More than half of the M&A transactions completed in 2014 took place in Brazil, and lawyers expect this to be an ongoing trend due to falling share prices
Brazil remains at the forefront of merger and acquisition (M&A) activity in Latin America, with transaction volumes likely to increase amid the devaluation of the country´s currency – the real – and a drop in asset prices. However, the political crisis threatening to engulf President Dilma Rousseff could make investors more cautious.
The total deal value of M&A deals completed in Brazil in 2014 stood at $129.8bn – accounting for 576 transactions – the highest total annual deal value since 2011. Brazil accounted for 56 per cent of M&A deals by volume in Latin American in 2014. Major transactions included Telefónica’s €7.2bn acquisition of Brazilian broadband operator GVT from French group Vivendi, the acquisition of London’s ‘Gherkin’ building by Brazilian banker Joseph Safra for £726m, and the $3.11bn purchase of a 70 per cent stake in Banco do Brasil by Cielo.
Across Latin America, the dominant sectors for deals were consumer, energy, industrial and IT, while lawyers see Brazil as likely to remain ahead of the region in terms of deal volumes, due to the crisis, as well as the country´s geographic position, abundance of natural resources, qualified labour and an empowered middle class.
“We remain bullish as private equity firms see Brazil as very interesting,” Fernando Meira, a partner at Pinheiro Neto in Sao Paulo, says. “We see long-term strategic investors looking for opportunities – such investors raised capital in 2013 and 2014 and are now ready to deploy it.” Meira predicts that many companies facing financial distress will either divest assets or merge to better position themselves to face a slow-growth scenario.
Easier for investors
“For foreign investors yet to invest in Brazil, it may now be easier for them to enter into negotiations with Brazilian companies and reach a good price,” Meira says, citing infrastructure as a sector that will attract investors who see the country as having good prospects despite the weak government and recent protests calling for President Rousseff’s impeachment in connection with a bribery scandal.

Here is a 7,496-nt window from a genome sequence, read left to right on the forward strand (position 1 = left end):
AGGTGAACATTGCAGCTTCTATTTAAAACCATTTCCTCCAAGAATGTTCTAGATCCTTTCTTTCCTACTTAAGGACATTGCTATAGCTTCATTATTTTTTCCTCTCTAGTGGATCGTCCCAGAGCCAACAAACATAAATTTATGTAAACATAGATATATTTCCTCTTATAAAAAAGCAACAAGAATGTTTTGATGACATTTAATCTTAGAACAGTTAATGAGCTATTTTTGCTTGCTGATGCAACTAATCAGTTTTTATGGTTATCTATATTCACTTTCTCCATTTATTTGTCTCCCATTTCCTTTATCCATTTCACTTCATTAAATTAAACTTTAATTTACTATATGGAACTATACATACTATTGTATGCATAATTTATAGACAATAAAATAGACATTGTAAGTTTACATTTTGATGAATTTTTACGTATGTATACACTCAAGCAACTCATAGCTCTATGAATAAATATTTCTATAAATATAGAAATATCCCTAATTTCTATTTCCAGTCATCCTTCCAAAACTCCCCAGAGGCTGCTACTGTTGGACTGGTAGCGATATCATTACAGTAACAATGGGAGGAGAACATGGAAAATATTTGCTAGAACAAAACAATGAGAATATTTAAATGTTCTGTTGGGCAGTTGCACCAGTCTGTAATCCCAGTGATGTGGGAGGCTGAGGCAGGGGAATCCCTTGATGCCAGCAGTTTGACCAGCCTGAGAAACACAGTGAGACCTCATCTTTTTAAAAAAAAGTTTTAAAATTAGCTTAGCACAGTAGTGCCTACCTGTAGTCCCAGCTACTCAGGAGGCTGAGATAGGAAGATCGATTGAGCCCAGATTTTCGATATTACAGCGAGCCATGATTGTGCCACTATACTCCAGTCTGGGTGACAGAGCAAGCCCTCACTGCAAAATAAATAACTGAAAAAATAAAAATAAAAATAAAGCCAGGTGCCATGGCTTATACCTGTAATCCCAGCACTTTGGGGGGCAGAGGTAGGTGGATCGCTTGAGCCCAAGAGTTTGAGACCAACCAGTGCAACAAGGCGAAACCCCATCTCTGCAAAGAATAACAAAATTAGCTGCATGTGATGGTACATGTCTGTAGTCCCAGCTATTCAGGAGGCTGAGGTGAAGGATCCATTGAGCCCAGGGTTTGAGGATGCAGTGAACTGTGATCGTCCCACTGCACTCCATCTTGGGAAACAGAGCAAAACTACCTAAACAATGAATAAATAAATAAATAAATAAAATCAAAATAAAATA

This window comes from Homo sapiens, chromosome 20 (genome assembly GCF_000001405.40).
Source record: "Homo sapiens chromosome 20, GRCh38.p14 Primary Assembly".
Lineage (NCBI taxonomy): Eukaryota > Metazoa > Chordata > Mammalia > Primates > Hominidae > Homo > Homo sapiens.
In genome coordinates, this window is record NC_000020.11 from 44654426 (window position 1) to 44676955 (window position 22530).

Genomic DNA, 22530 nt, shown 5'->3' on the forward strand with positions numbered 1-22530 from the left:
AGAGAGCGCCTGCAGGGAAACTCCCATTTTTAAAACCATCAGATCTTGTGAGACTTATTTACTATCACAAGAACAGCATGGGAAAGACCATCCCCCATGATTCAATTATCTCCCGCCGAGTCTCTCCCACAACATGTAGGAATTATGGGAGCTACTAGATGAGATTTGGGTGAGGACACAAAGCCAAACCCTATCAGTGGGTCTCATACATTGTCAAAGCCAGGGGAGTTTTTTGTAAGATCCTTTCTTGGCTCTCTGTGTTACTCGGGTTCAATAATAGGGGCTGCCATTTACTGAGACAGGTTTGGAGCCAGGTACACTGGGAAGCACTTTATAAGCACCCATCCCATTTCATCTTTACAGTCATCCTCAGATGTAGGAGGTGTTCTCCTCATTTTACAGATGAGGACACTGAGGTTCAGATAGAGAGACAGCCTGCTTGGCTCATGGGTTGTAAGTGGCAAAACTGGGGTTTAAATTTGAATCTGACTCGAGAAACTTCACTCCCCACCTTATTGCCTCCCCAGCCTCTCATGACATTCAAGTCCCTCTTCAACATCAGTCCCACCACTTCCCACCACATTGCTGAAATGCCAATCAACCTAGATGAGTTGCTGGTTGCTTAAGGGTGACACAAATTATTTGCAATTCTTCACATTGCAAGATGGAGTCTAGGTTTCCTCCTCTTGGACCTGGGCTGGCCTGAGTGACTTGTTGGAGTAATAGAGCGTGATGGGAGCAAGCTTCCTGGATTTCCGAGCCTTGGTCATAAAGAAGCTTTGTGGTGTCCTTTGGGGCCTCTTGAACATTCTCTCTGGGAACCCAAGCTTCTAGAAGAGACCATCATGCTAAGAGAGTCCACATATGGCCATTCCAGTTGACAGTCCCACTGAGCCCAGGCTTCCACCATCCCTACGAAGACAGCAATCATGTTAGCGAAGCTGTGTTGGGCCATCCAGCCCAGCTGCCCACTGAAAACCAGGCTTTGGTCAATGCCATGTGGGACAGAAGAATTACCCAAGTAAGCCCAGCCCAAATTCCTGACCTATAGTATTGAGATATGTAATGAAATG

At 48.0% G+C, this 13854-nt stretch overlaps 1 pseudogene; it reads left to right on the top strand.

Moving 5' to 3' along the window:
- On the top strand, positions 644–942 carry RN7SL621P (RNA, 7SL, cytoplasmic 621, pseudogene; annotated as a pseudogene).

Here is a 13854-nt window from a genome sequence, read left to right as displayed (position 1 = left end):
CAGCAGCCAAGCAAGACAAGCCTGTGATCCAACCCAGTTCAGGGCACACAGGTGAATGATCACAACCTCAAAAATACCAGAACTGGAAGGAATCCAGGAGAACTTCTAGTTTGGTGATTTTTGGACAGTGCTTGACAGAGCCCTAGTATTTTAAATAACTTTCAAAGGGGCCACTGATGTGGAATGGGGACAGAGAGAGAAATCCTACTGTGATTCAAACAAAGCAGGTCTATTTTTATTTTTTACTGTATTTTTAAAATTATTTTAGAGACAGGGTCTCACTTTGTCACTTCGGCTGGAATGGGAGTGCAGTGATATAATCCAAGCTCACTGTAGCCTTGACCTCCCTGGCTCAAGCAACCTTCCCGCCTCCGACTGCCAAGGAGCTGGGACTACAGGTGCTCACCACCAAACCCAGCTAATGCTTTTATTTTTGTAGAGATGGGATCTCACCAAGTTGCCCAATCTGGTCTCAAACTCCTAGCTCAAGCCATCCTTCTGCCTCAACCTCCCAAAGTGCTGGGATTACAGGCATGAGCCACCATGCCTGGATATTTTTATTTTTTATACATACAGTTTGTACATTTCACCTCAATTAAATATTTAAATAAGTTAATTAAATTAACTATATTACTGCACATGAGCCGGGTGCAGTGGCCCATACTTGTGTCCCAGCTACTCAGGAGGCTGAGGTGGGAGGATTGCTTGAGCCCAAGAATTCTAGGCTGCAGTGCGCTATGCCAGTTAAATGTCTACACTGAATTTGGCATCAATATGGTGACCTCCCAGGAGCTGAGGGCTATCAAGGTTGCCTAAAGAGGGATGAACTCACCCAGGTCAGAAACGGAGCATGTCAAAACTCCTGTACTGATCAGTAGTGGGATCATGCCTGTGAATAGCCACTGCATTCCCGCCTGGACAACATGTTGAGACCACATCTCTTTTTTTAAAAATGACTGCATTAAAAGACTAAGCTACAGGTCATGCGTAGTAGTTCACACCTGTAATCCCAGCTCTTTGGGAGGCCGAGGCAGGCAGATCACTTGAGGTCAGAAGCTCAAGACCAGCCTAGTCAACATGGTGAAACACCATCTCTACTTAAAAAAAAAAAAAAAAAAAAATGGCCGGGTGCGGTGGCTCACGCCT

“You can find good opportunities if you have the patience to negotiate and pay the right price,” Meira says. M&A represents a significant portion of Pinheiro Neto´s business, and is increasing by around 10 per cent each year, although Meira cites 2010 – when Brazil enjoyed 7.5 per cent growth – as a high point for the firm.
Outside Brazil, Peru and Colombia are also seeing strong M&A activity, but they are small markets, Meira says, while Mexico is likely to see more investment as a result of recent reforms allowing more private participation in the energy sector. This is a view echoed by Mauro César Leschziner, a partner at Machado Meyer in Sao Paulo, although he adds that Mexico may not be able to sustain that trend over the long-term. With regard to Brazil, Leschziner says tumbling shares on the Ibovespa is making listed companies acquisition targets and driving investor interest, mainly from the US.
Indeed, such a development may mean investors that were previously eyeing other Latin American countries could turn their attention toward Brazil, according to Paulo Coelho da Rocha, a partner at Demarest in Sao Paulo. “Private equity has been looking at Peru and Colombia as strategic places to invest and because prices in Brazil were too high – maybe now this will reverse the flow that was bypassing Brazil,” he said.
As Brazil accounts for such a significant proportion of Latin American M&A transactions, this type of work has always been an important driver of business for Demarest, and its contribution to the firm´s revenue is likely to increase. “I think it’s the most important practice that we have, but don’t let my partners hear me say that,” Da Rocha said. “We continue to be very active in troubled waters as Chapter 11 restructuring often ends up in acquisition, so it’s been keeping us busy.” IL